An alternative to thermal brine concentrators for reverse osmosis
The typical zero liquid discharge (ZLD) configuration is pretreatment followed by reverse osmosis (RO), thermal evaporation and thermal crystallization. Shifting the burden of the process to RO makes sense because RO is the most efficient method to desalinate low-salinity water streams.
However, high-pressure RO can concentrate wastewater only up to 10% total dissolved solid (TDS), with an osmotic pressure of about 80 bars.
For higher salinities, thermal technologies are used to concentrate brine streams to approximately 20 to 25% TDS brine. Thermal concentration is the highest operational expense (OPEX) item in the ZLD process, making up 80% of the total operating cost. Scaling and corrosion due to the technical limitations in the evaporation of RO reject water reduces the life and efficiency of evaporators. The need for alternative technologies is clear.
Inclusion of osmotically assisted reverse osmosis (OARO) eliminates the need for a thermal brine concentrator, recovers and concentrates valuable salt brines, and significantly reduces energy costs.
OARO is a competitive alternative to thermal evaporators for brine concentration. OARO enhances RO’s concentration capability up to 260,000 parts per million using only 70 Bar of pressure. It is a competitive alternative to thermal evaporators for brine concentration applications.
In OARO, the permeate flows from the high-pressure side to the low-pressure side of the membranes, as in standard RO. Unlike RO, OARO utilizes two feed streams. The first is the same RO feed stream, dewatered through the membranes and leaving the module with increased concentration.
Some of the concentrated RO stream is then recycled back to the opposite side of the membranes as a second feed stream. It is diluted through the membranes and leaves the module with decreased concentration. The reduced osmotic-pressure difference between the feed and permeate sides allows the treatment of ultra-saline feeds at pressures as low as 70 Bar. OARO’s maximum recovery is not limited by the burst pressure of standard RO membranes.
The graph (Figure 2) shows the osmotic pressure profile at high-pressure and low-pressure sides. OARO maintains the pressure difference in a safe range to protect the membranes and optimizes the net driving pressure to minimize energy consumption.
Potential in India
The textile industry in India is an attractive market for ZLD. In fact, ZLD is mandatory for textile manufacturers in several states.
Textile manufacturers use large amounts of sodium sulfate (Na2SO4) and sodium chloride (NaCl) as catalysts to facilitate dyeing action on fabric. Mixed salts from current ZLD operations are not fit for reuse in textile processing. Technology such as OARO can help recover and reuse salts from wastewater, and high-purity salt recovery can partially offset ZLD’s operating costs.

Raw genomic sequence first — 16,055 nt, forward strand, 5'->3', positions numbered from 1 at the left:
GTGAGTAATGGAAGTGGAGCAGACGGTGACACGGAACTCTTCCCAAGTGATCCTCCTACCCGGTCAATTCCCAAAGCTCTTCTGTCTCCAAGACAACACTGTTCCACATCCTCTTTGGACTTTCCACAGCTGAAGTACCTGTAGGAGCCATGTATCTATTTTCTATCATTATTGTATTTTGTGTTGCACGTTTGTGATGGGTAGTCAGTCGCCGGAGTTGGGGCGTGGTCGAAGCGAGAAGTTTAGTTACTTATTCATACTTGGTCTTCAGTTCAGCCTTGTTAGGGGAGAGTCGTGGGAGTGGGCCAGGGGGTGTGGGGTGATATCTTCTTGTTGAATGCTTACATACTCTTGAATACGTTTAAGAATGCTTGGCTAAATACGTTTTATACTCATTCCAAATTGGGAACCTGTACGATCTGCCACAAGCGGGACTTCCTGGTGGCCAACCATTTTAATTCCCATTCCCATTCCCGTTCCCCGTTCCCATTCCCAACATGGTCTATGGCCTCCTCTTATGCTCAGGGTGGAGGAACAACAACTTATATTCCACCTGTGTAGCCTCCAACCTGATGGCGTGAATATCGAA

OARO is particularly feasible for textile manufacturers because it allows them to use a higher-TDS brine in their manufacturing process. With the OARO technology, they will recover not only more water but also valuable salts, such as sodium sulfate and sodium chloride, for direct use in their dyeing process.
Figure 3 shows OARO’s textile applications. Salts from effluents can be concentrated to saturation levels with membrane concentration technology.
Potential in China
The coal-to-chemical or coal to X (CTX) process starts with a coal gasifier, followed by the unit operations necessary to convert the gasified products into alternative fuels and chemicals such as methanol, ammonia, fertilizers and olefins.
China is the largest coal producer and consumer in the world. Coal resources in China are concentrated in the water-stressed regions in the north and northwest. Shanxi, Guizhou, Shaanxi and Xinjiang provinces and Inner Mongolia have 80% of China’s coal and only 10% of its water. ZLD is a suitable solution for these regions. The Chinese government recently mandated ZLD for all new coal-to-chemical plants.
Producing industrial-grade salt instead of mixed salts is the latest trend in coal-to-chemical ZLD process; the disposal of mixed salts is a big challenge. Chloride and sulfate are the most common ions in CTX ZLD, and sodium sulfate and sodium chloride are the major salts acquired (Figure 1). These salts have commercial value. Sodium sulfate is used in surfactants, detergents and glass manufacturing. Sodium chloride is a food ingredient and an important raw material for industrial processes, including chlor-alkali and soda ash production.
OARO can be integrated into an existing RO plant as a tail unit to increase water recovery and concentrate brine streams. The technology concentrates salts other than NaCl and Na2SO4, for example, CaCl2, MgCl2 and LiCl. Compared to other concentration methods—such as thermal evaporators, MVR and electrodialysis—it saves more than 40% in capital expenses and up to 60% in operating expenses.
Hyrec has been operating a near-commercial size plant with a feed capacity of 7.35 cu meters per hour since February 2018. Operational data show that the OARO dewatering process improves the recovery of RO for high-salinity brines and consumes less energy than thermal brine concentrators. Hyrec is planning to commercialize its technology in 2019 with partners from the U.S., Indonesia, Kuwait, Japan, India and Germany. The company is planning to be in a fully commercial stage by the end of 2019.